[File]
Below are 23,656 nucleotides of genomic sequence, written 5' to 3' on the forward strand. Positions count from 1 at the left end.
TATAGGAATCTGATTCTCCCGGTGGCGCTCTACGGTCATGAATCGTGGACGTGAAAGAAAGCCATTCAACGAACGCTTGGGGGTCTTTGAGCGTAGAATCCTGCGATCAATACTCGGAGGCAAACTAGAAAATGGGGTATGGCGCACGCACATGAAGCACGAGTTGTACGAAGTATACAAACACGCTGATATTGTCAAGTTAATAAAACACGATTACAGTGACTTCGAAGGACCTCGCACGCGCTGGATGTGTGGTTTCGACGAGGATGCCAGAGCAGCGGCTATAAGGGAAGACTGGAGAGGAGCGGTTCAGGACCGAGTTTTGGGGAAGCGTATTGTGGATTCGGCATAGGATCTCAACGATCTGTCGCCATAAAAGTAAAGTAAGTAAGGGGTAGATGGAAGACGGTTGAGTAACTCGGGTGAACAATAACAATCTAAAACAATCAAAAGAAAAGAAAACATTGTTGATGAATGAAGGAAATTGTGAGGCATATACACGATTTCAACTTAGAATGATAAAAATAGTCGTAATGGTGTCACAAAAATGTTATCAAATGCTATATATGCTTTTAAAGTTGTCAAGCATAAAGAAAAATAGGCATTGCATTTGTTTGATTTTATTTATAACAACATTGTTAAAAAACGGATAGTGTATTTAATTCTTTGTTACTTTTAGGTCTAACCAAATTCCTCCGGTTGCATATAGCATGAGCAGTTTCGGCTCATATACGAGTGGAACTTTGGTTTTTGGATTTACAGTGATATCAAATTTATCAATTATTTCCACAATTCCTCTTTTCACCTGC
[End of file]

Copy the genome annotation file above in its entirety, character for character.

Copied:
Below are 23,656 nucleotides of genomic sequence, written 5' to 3' on the forward strand. Positions count from 1 at the left end.
TATAGGAATCTGATTCTCCCGGTGGCGCTCTACGGTCATGAATCGTGGACGTGAAAGAAAGCCATTCAACGAACGCTTGGGGGTCTTTGAGCGTAGAATCCTGCGATCAATACTCGGAGGCAAACTAGAAAATGGGGTATGGCGCACGCACATGAAGCACGAGTTGTACGAAGTATACAAACACGCTGATATTGTCAAGTTAATAAAACACGATTACAGTGACTTCGAAGGACCTCGCACGCGCTGGATGTGTGGTTTCGACGAGGATGCCAGAGCAGCGGCTATAAGGGAAGACTGGAGAGGAGCGGTTCAGGACCGAGTTTTGGGGAAGCGTATTGTGGATTCGGCATAGGATCTCAACGATCTGTCGCCATAAAAGTAAAGTAAGTAAGGGGTAGATGGAAGACGGTTGAGTAACTCGGGTGAACAATAACAATCTAAAACAATCAAAAGAAAAGAAAACATTGTTGATGAATGAAGGAAATTGTGAGGCATATACACGATTTCAACTTAGAATGATAAAAATAGTCGTAATGGTGTCACAAAAATGTTATCAAATGCTATATATGCTTTTAAAGTTGTCAAGCATAAAGAAAAATAGGCATTGCATTTGTTTGATTTTATTTATAACAACATTGTTAAAAAACGGATAGTGTATTTAATTCTTTGTTACTTTTAGGTCTAACCAAATTCCTCCGGTTGCATATAGCATGAGCAGTTTCGGCTCATATACGAGTGGAACTTTGGTTTTTGGATTTACAGTGATATCAAATTTATCAATTATTTCCACAATTCCTCTTTTCACCTGC